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12 Animals With Long Teeth (Pictures)

The world of animals is a unique one.  Different species have various traits that make them special in the kingdom of animals.  Amongst these traits are the mouths of animals, particularly their teeth.

Some people have wondered which animals possess long teeth.  This informative blog will take a look at animals with long teeth.  Make sure to read it all the way until its end to learn all about this topic.

Animals with long teeth

1. Sperm whale

Sperm Whale | image by Gregory Smith via Flickr | CC BY-SA 2.0

Sperm whales are known for having up to twenty-six teeth in their lower jaw. These teeth are shaped like cones and the lower jaw is narrow. Although the primary food source of the sperm whale is the giant squid, researchers have discovered their teeth are not part of the feeding events. Their teeth are approximately 8 inches long.

2. Zebra

The teeth in the mouth of a zebra consist of twelve premolars and twelve molars. Together these form the cheek teeth of the zebra. As you’d expect, a zebra’s teeth are used for the crushing and grinding of their food.

3. Tiger

Siberian tiger | image by Tambako The Jaguar via Flickr | CC BY-ND 2.0

Adult tigers have extremely strong jaws in order to catch hold of moving prey. Encompassed in these jaws total thirty with sixteen in the upper jaw and fourteen in the lower one.

A unique fact of the adult tiger is that their lower jaws can only move up and down. They utilize their carnassial teeth to shear large chunks of meat. When a tiger is snarling, its large teeth are very obvious

4. Crocodile


Crocodiles are not known for being animals with long teeth. However, their teeth are incredibly sharp. Once the crocodile has grabbed its prey, their teeth will penetrate the prey and hold it in place.

They’ll then take the animal underwater and the notorious death-roll commences. Their teeth are not designed for chewing the meat, they swallow whole chunks that they rip off. A crocodile’s jaws are one of the most feared in the animal kingdom due to their strong bite force.

5. Horse

horse teeth
horse teeth | Image by Charles Rondeau from Pixabay

Mature male horses have 40-42 permanent teeth and mares have 36-40 permanent teeth. The difference is due to the fact that mares only have one pair of incisors (the front two teeth) while stallions have two pairs.

A horse’s teeth are typically 4.5–5 inches long, though their molars can grow even longer in some cases. Horse teeth can be broken down into three categories: incisors (which are responsible for biting off pieces of food), premolars (which help chew food), and molars (which grind food).

6. Walrus

walrus laying on rocks

Although the walrus is best known for its extremely long tusks, the do have rudimentary teeth as well. Most individual walruses have eighteen teeth, but some have as many as thirty-two.

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These teeth grow to almost two inches in length. Although the teeth of the walrus are not used for feeding, a human still would not want to encounter them.

7. Hippopotamus

hippo with mouth open next to a water hole

An adult hippopotamus can have as many as thirty-six teeth. Hippos are known for their long incisors that can reach a length of 1.2 feet! The snapping jaws of the hippo when prey is in its mouth can crush the unfortunate animal and break it in two.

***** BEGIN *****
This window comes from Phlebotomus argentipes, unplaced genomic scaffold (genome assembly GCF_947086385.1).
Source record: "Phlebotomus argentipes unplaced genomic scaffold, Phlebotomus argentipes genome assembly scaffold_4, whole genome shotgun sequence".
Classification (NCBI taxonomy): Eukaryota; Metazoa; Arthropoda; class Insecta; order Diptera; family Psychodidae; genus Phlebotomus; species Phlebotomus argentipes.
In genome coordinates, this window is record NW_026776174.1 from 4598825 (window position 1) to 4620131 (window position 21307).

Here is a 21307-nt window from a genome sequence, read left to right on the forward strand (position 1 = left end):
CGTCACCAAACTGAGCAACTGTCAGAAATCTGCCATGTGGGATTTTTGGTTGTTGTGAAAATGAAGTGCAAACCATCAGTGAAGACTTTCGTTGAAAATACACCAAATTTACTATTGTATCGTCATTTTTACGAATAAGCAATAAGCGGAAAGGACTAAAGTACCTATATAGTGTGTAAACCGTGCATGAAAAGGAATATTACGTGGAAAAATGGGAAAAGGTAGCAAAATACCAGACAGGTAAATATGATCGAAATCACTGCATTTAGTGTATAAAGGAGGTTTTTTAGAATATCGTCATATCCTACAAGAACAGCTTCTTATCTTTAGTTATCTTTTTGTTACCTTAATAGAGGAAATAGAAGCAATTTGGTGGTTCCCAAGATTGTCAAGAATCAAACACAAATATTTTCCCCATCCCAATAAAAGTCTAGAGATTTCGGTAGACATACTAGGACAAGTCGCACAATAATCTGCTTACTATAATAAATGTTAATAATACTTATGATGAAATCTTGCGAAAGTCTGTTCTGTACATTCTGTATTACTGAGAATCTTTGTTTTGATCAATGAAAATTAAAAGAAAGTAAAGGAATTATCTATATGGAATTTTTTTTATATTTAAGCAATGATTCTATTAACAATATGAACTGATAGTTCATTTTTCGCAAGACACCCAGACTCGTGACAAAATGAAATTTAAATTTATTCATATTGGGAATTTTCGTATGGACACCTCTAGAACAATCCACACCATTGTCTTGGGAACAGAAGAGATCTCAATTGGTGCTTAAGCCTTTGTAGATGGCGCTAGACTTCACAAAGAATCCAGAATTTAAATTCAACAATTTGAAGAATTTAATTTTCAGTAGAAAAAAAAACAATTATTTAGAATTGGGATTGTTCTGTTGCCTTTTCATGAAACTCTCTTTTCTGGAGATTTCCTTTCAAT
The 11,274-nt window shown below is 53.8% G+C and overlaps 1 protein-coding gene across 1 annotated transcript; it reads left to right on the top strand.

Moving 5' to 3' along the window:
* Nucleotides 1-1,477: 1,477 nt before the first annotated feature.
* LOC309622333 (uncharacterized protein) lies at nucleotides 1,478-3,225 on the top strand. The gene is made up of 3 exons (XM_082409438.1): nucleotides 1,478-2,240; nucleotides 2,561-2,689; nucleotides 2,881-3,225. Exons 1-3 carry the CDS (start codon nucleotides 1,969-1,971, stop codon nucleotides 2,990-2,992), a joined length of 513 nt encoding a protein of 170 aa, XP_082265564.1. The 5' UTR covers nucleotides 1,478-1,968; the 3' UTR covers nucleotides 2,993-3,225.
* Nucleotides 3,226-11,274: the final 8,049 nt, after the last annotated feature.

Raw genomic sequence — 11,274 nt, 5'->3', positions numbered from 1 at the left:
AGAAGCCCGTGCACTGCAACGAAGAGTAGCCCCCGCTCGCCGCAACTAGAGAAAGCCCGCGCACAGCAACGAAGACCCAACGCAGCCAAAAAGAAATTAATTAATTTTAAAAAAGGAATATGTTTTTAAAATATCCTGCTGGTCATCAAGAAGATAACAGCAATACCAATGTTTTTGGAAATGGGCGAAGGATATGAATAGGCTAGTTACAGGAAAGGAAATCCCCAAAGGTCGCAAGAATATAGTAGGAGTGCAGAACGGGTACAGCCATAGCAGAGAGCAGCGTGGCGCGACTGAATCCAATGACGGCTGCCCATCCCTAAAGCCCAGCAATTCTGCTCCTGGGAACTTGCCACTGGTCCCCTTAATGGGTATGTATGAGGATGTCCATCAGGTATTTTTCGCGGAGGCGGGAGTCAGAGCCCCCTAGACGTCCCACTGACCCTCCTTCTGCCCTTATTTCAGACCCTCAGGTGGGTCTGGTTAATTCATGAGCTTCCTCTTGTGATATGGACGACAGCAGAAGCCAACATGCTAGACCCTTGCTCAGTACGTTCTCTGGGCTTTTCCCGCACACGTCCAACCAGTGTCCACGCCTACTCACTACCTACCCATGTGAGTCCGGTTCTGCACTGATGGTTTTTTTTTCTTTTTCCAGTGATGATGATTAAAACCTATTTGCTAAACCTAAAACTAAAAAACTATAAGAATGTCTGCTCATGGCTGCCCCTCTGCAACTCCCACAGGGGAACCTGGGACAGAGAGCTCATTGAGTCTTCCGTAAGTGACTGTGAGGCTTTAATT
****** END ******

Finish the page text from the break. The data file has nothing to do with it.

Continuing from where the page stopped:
Humans try to avoid coming in contact with the hippopotamus. Even though Africa is home to lions and other large cats, no animal is as dangerous and formidable as the hippo.

8. Shark

shark up close

Sharks are not known for being animals with long teeth; however, they make up for that by having multiple rows of sharp teeth. In some individual sharks, both the upper and lower jaws can have up to fifteen separate rows of teeth. This enables the animal to kill and eat pray very easily.

9. Chimpanzee

Chimpanzee teeth
Chimpanzee teeth | image by Rod Waddington via Flickr | CC BY-SA 2.0

Chimpanzees tend to sport an average of thirty-two teeth. Although most of their teeth are not really long, the exception is in their canines.  If you look into the mouth of a chimp, you will definitely spot these long canine teeth.  Most of their teeth are permanent when the chimps reach adulthood.

10. Camel

camel's teeth
camel’s teeth | image by yrjö jyske via Flickr | CC BY 2.0

The camel is another animal where most of their adult teeth are an average length with the exception of their four canines. One of the more unusual facts about camel teeth is that their permanent teeth do not begin growing until they reach approximately five years old.  Overall, the camel has around thirty-four teeth in their mouths.

11. Elephant

elephant with large tusks

One can say the elephant is a tough act to follow when it comes to the length of their teeth. However, this statement is a little misleading. The tusks of an elephant are not really what you think of when you think teeth.

Both the Asian and African variety of elephants will have 26 teeth in their lifetimes. Each molar is roughly brick-sized and can weigh upwards of 4 pounds.

12. Beaver

Image by Ralf Schick from Pixabay

The average length of a beaver’s incisors is between twenty and twenty-five millimeters long. They are chisel-shaped which is what enables them to bite through hard substances such as wood.

An unusual aspect of a beaver’s teeth is that they can appear orange in color. Even though a beaver is not particularly aggressive, a mother may use her sharp teeth to defend her young. A beaver’s teeth grow continuously throughout their life, which is part of the reason they are constantly wearing them down as they chew on wood.